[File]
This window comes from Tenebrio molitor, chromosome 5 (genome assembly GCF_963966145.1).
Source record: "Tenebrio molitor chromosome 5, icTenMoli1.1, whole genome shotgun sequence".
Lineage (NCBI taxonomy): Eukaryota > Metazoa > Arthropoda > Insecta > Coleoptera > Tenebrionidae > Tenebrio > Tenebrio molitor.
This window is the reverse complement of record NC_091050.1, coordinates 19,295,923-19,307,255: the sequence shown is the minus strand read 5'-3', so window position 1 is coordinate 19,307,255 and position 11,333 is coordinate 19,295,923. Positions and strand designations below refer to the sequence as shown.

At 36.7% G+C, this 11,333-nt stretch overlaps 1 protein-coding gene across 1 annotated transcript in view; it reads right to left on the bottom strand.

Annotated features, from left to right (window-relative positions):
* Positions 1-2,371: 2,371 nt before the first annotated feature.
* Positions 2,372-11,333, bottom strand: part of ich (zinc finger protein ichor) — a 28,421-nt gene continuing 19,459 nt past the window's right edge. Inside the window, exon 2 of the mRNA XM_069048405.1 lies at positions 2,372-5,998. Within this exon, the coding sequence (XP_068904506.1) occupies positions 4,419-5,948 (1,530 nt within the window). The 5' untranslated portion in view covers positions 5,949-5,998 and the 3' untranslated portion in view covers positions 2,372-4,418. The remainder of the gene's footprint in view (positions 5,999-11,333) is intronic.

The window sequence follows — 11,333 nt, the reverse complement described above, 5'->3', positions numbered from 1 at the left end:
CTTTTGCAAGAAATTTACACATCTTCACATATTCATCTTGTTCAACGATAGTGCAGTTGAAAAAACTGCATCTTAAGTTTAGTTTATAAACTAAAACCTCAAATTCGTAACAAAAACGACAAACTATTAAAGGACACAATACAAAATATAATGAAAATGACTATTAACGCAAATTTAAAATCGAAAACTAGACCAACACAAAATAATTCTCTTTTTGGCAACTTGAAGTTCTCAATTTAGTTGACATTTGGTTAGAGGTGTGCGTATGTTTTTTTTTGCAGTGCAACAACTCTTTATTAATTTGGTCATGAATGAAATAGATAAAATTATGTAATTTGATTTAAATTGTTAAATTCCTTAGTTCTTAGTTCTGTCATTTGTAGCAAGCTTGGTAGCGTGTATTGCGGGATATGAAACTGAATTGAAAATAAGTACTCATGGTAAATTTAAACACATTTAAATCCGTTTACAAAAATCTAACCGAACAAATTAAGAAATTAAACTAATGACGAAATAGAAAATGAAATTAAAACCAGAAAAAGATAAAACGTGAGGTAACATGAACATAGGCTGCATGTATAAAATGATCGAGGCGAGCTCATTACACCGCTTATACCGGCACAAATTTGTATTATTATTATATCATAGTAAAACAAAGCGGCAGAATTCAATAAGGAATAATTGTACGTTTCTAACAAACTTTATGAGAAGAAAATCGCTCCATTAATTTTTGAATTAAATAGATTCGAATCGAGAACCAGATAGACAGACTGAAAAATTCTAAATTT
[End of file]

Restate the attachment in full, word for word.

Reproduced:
This window comes from Tenebrio molitor, chromosome 5 (genome assembly GCF_963966145.1).
Source record: "Tenebrio molitor chromosome 5, icTenMoli1.1, whole genome shotgun sequence".
Lineage (NCBI taxonomy): Eukaryota > Metazoa > Arthropoda > Insecta > Coleoptera > Tenebrionidae > Tenebrio > Tenebrio molitor.
This window is the reverse complement of record NC_091050.1, coordinates 19,295,923-19,307,255: the sequence shown is the minus strand read 5'-3', so window position 1 is coordinate 19,307,255 and position 11,333 is coordinate 19,295,923. Positions and strand designations below refer to the sequence as shown.

At 36.7% G+C, this 11,333-nt stretch overlaps 1 protein-coding gene across 1 annotated transcript in view; it reads right to left on the bottom strand.

Annotated features, from left to right (window-relative positions):
* Positions 1-2,371: 2,371 nt before the first annotated feature.
* Positions 2,372-11,333, bottom strand: part of ich (zinc finger protein ichor) — a 28,421-nt gene continuing 19,459 nt past the window's right edge. Inside the window, exon 2 of the mRNA XM_069048405.1 lies at positions 2,372-5,998. Within this exon, the coding sequence (XP_068904506.1) occupies positions 4,419-5,948 (1,530 nt within the window). The 5' untranslated portion in view covers positions 5,949-5,998 and the 3' untranslated portion in view covers positions 2,372-4,418. The remainder of the gene's footprint in view (positions 5,999-11,333) is intronic.

The window sequence follows — 11,333 nt, the reverse complement described above, 5'->3', positions numbered from 1 at the left end:
CTTTTGCAAGAAATTTACACATCTTCACATATTCATCTTGTTCAACGATAGTGCAGTTGAAAAAACTGCATCTTAAGTTTAGTTTATAAACTAAAACCTCAAATTCGTAACAAAAACGACAAACTATTAAAGGACACAATACAAAATATAATGAAAATGACTATTAACGCAAATTTAAAATCGAAAACTAGACCAACACAAAATAATTCTCTTTTTGGCAACTTGAAGTTCTCAATTTAGTTGACATTTGGTTAGAGGTGTGCGTATGTTTTTTTTTGCAGTGCAACAACTCTTTATTAATTTGGTCATGAATGAAATAGATAAAATTATGTAATTTGATTTAAATTGTTAAATTCCTTAGTTCTTAGTTCTGTCATTTGTAGCAAGCTTGGTAGCGTGTATTGCGGGATATGAAACTGAATTGAAAATAAGTACTCATGGTAAATTTAAACACATTTAAATCCGTTTACAAAAATCTAACCGAACAAATTAAGAAATTAAACTAATGACGAAATAGAAAATGAAATTAAAACCAGAAAAAGATAAAACGTGAGGTAACATGAACATAGGCTGCATGTATAAAATGATCGAGGCGAGCTCATTACACCGCTTATACCGGCACAAATTTGTATTATTATTATATCATAGTAAAACAAAGCGGCAGAATTCAATAAGGAATAATTGTACGTTTCTAACAAACTTTATGAGAAGAAAATCGCTCCATTAATTTTTGAATTAAATAGATTCGAATCGAGAACCAGATAGACAGACTGAAAAATTCTAAATTT